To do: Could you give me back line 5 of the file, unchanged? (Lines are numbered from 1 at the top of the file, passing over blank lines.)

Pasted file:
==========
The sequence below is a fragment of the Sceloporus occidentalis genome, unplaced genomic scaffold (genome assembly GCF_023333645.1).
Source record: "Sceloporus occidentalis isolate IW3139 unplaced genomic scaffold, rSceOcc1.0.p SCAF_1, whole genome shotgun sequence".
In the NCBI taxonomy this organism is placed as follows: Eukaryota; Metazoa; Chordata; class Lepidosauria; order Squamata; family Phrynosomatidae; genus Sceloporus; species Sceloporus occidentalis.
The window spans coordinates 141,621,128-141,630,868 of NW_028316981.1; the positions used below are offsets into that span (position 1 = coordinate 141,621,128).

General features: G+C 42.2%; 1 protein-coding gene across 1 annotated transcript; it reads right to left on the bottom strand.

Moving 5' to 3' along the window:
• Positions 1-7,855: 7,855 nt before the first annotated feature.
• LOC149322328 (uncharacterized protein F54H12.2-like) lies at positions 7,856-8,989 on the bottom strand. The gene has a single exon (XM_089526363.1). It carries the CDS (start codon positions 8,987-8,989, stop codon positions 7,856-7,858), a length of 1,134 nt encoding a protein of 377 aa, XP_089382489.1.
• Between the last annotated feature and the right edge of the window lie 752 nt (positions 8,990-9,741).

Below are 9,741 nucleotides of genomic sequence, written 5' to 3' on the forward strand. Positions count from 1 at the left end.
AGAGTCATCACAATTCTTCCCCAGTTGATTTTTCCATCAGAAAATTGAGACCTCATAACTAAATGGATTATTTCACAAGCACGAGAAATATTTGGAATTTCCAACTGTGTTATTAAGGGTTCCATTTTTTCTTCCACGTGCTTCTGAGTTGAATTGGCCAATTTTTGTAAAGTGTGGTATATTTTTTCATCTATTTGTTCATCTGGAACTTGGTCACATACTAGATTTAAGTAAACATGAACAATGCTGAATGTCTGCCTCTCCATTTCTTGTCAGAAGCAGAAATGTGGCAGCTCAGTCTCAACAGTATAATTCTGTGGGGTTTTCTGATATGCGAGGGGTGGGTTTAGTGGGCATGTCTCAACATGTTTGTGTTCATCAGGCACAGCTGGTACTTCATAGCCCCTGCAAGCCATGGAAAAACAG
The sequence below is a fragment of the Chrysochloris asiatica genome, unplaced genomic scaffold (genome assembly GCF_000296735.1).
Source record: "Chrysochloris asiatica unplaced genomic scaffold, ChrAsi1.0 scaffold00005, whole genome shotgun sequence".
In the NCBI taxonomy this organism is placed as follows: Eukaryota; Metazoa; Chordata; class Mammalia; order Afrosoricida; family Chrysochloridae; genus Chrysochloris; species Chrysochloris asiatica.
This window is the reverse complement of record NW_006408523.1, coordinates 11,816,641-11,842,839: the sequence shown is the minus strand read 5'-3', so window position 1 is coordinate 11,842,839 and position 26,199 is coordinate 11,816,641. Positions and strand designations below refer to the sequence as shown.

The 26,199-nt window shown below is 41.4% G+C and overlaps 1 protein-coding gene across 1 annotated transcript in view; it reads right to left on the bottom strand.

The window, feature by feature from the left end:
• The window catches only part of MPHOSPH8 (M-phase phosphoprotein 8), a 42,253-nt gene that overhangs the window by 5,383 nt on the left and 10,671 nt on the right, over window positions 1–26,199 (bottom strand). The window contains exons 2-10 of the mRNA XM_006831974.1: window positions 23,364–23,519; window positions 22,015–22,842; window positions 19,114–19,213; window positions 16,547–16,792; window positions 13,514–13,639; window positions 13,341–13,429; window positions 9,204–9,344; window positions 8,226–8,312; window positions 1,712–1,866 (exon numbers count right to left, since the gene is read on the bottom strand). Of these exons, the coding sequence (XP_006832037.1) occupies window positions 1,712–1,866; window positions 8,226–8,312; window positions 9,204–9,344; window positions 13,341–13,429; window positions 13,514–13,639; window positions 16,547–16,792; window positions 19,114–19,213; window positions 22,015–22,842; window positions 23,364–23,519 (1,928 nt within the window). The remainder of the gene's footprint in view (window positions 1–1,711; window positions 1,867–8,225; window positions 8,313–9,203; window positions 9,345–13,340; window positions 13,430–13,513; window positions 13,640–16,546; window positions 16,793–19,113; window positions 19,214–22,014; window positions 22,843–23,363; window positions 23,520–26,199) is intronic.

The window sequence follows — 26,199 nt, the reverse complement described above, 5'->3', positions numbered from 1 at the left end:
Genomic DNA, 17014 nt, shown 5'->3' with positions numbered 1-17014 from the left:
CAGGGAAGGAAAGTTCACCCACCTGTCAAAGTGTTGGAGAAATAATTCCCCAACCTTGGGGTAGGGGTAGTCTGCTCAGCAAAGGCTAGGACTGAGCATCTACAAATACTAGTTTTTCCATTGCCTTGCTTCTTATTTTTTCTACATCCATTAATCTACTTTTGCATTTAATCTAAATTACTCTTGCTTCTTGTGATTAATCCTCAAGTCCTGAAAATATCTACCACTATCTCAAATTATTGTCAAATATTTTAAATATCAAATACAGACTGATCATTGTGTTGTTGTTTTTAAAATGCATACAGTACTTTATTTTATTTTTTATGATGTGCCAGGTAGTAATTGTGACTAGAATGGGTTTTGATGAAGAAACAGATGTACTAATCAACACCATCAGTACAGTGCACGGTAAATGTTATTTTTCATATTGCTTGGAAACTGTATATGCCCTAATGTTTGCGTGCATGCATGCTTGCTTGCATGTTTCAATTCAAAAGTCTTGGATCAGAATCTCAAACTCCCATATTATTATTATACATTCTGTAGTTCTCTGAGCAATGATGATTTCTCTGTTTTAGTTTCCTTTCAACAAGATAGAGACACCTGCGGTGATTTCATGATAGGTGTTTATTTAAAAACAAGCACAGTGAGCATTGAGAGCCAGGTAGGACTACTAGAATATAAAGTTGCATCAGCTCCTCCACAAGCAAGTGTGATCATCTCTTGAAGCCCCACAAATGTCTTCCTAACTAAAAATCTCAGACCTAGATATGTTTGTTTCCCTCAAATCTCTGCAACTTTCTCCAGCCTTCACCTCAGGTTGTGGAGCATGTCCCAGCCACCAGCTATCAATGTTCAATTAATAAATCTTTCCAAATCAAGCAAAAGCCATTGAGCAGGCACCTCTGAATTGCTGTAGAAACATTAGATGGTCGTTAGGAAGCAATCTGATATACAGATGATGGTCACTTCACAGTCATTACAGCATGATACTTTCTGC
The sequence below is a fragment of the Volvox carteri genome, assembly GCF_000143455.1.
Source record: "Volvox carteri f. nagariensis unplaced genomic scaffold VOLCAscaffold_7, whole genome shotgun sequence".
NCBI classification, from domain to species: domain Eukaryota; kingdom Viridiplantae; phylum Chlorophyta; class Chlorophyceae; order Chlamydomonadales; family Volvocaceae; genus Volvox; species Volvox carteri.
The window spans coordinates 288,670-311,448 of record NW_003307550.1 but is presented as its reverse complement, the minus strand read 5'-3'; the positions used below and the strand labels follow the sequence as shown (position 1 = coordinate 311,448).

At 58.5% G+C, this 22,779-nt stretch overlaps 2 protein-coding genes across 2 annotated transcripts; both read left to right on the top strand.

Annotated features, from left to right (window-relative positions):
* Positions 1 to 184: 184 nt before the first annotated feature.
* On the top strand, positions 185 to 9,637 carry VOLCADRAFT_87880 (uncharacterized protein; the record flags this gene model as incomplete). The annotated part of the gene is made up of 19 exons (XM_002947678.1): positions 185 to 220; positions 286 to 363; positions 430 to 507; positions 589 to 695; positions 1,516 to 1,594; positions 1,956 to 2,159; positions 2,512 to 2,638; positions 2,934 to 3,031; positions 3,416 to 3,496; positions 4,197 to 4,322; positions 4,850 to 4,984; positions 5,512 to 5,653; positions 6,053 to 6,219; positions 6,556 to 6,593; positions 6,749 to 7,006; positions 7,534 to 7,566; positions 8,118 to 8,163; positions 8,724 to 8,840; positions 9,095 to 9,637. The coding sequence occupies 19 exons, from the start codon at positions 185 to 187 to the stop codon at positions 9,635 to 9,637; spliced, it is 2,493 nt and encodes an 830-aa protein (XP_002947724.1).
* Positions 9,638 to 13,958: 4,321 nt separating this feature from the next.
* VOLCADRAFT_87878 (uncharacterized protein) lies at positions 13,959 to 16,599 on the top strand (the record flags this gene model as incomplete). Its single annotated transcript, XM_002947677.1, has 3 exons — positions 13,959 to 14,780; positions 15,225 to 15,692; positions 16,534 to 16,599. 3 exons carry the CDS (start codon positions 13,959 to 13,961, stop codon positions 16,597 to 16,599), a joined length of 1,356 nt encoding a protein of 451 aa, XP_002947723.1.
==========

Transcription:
General features: G+C 42.2%; 1 protein-coding gene across 1 annotated transcript; it reads right to left on the bottom strand.